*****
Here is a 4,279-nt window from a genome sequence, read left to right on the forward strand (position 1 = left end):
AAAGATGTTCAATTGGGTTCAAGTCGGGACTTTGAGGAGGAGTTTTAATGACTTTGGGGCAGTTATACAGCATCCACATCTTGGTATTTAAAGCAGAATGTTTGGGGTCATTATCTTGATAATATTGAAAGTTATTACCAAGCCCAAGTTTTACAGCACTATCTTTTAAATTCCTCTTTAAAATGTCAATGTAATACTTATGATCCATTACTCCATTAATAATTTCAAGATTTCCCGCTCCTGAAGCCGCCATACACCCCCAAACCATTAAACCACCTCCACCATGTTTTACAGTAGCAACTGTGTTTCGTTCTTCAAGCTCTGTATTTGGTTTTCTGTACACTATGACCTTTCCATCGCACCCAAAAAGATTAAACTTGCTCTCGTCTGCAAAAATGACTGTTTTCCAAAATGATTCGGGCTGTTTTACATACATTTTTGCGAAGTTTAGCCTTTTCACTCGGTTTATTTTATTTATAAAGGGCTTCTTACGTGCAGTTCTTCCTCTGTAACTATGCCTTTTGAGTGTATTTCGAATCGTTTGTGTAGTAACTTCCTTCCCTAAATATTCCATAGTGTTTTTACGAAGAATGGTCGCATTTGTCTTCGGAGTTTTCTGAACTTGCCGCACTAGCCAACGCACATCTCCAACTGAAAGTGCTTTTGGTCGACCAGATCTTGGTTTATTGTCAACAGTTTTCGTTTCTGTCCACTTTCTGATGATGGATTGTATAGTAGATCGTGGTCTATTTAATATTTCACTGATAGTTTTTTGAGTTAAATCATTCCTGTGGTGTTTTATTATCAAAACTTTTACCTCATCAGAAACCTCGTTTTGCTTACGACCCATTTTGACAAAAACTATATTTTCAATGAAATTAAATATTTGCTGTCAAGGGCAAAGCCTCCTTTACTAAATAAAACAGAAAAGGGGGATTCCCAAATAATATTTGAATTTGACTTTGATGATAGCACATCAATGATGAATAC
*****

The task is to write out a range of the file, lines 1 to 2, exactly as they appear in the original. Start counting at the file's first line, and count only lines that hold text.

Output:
Here is a 4,279-nt window from a genome sequence, read left to right on the forward strand (position 1 = left end):
AAAGATGTTCAATTGGGTTCAAGTCGGGACTTTGAGGAGGAGTTTTAATGACTTTGGGGCAGTTATACAGCATCCACATCTTGGTATTTAAAGCAGAATGTTTGGGGTCATTATCTTGATAATATTGAAAGTTATTACCAAGCCCAAGTTTTACAGCACTATCTTTTAAATTCCTCTTTAAAATGTCAATGTAATACTTATGATCCATTACTCCATTAATAATTTCAAGATTTCCCGCTCCTGAAGCCGCCATACACCCCCAAACCATTAAACCACCTCCACCATGTTTTACAGTAGCAACTGTGTTTCGTTCTTCAAGCTCTGTATTTGGTTTTCTGTACACTATGACCTTTCCATCGCACCCAAAAAGATTAAACTTGCTCTCGTCTGCAAAAATGACTGTTTTCCAAAATGATTCGGGCTGTTTTACATACATTTTTGCGAAGTTTAGCCTTTTCACTCGGTTTATTTTATTTATAAAGGGCTTCTTACGTGCAGTTCTTCCTCTGTAACTATGCCTTTTGAGTGTATTTCGAATCGTTTGTGTAGTAACTTCCTTCCCTAAATATTCCATAGTGTTTTTACGAAGAATGGTCGCATTTGTCTTCGGAGTTTTCTGAACTTGCCGCACTAGCCAACGCACATCTCCAACTGAAAGTGCTTTTGGTCGACCAGATCTTGGTTTATTGTCAACAGTTTTCGTTTCTGTCCACTTTCTGATGATGGATTGTATAGTAGATCGTGGTCTATTTAATATTTCACTGATAGTTTTTTGAGTTAAATCATTCCTGTGGTGTTTTATTATCAAAACTTTTACCTCATCAGAAACCTCGTTTTGCTTACGACCCATTTTGACAAAAACTATATTTTCAATGAAATTAAATATTTGCTGTCAAGGGCAAAGCCTCCTTTACTAAATAAAACAGAAAAGGGGGATTCCCAAATAATATTTGAATTTGACTTTGATGATAGCACATCAATGATGAATAC